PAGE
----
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Baseball Card Exchange

Editor’s Notes: Vintage Collection Stolen, Meeting Bobby Orr

Dealers sometimes lose cards to thieves at card shows.  All it takes is a moment’s distraction for a card to slip away unnoticed.  Sometimes the thief tries to run and winds up going to jail.  That’s nothing compared to the feeling you get when someone actually breaks into your home and steals your stuff.

Mickey Mantle 1969 ToppsThat reality hit an Illinois man hard recently when he came home to discover a break-in and apparently the only thing the thief took was his collection of vintage baseball cards.

“Bruce” is a 60-year-old guy who is apparently pretty meticulous.  While he wasn’t much of an avid collector at this point, he did take very good care of his stash of 1960’s era cards.  He had a few dozen Hall of Famers including some Mickey Mantle cards.

Protected from handling by plastic sleeves, they were also hidden pretty well.  Or so he thought.

Peoria Journal-Star columnist Phil Luciano chatted with him about the theft.

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He’s just a guy from Goose Bay, just a stone’s throw from what is literally the furthest eastern edge of North America.  Darrell Bennett’s game was hockey and he is a huge fan of Boston Bruins legend Bobby Orr, a fellow Canadian.

Bennett saved the hockey sticks he and his brother used for hours on end and decided one day he’d like to get them signed by Orr.

That’s no easy task.

Bennett doesn’t live anywhere near a place where Orr might show up for hockey so he thought about mailing them off.  That probably wouldn’t have been a great idea, but finally a connection gave him some hope that he might be able to put the sticks in Orr’s hands.

It happened all right.  But that wasn’t all.   The Labradorian has this feel good about your heroes kind of story.

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Leaf Trading Cards has found various niches through which to create some of its trading card products.  They’ve had to be creative without a major pro sports license.  One of their releases surrounds the U.S. Army All-America high school game.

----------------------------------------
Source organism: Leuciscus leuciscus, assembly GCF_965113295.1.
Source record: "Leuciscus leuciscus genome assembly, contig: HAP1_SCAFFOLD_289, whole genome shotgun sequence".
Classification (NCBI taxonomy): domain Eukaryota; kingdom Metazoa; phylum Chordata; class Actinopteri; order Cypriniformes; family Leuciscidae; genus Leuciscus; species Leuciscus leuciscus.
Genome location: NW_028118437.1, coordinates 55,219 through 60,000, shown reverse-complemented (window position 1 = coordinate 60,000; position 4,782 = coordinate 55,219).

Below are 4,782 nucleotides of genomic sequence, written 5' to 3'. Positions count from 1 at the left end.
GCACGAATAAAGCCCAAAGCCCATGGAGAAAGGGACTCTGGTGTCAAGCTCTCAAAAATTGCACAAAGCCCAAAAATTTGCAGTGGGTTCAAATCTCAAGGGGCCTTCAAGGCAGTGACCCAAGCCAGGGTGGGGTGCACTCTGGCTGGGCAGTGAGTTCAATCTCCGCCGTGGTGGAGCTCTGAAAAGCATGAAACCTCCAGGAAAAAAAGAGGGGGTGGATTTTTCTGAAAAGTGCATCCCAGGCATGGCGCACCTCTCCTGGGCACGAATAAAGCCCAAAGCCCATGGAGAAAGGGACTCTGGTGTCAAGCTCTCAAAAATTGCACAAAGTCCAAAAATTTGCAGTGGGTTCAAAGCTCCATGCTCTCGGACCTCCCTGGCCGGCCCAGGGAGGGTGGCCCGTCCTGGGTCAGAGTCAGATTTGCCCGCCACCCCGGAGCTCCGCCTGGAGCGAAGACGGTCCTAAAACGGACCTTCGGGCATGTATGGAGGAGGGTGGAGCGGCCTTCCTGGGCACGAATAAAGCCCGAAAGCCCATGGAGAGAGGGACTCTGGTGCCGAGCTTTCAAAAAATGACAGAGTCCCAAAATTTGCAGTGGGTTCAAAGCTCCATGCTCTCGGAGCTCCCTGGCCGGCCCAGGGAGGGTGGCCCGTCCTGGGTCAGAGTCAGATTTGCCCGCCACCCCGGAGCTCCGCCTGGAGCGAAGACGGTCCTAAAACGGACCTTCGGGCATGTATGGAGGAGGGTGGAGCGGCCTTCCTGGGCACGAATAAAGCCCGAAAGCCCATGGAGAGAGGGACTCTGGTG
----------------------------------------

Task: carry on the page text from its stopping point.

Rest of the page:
Leaf creates a set of players who participate in the game who  just happen to be among the best in the nation.  This year, only 99 cases were made.

Each box has 12 autographs, which means that while it might seem creepy to collect a high school kid’s autograph, a few years down the road it might look pretty shrewd if he turns out to be a college superstar on his way to the NFL.

The players are asked to sit down and sign their trading cards in the days leading up to the game, which is a bit of a shock to many.

With the Johnny Manziel autograph story playing out across the country, USA Today focused on the All-American Bowl and the business behind the cards, getting some comments from Leaf’s Brian Gray for this story.

About Rich Mueller

Rich is the editor and founder of Sports Collectors Daily. A broadcaster and writer for more than 30 years and a collector for even longer than that, he's usually typing something somewhere. Type him back at [email protected].

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  1. […] You may have read last week about the Illinois man whose collection of old baseball cards was stolen in a home burglary. […]

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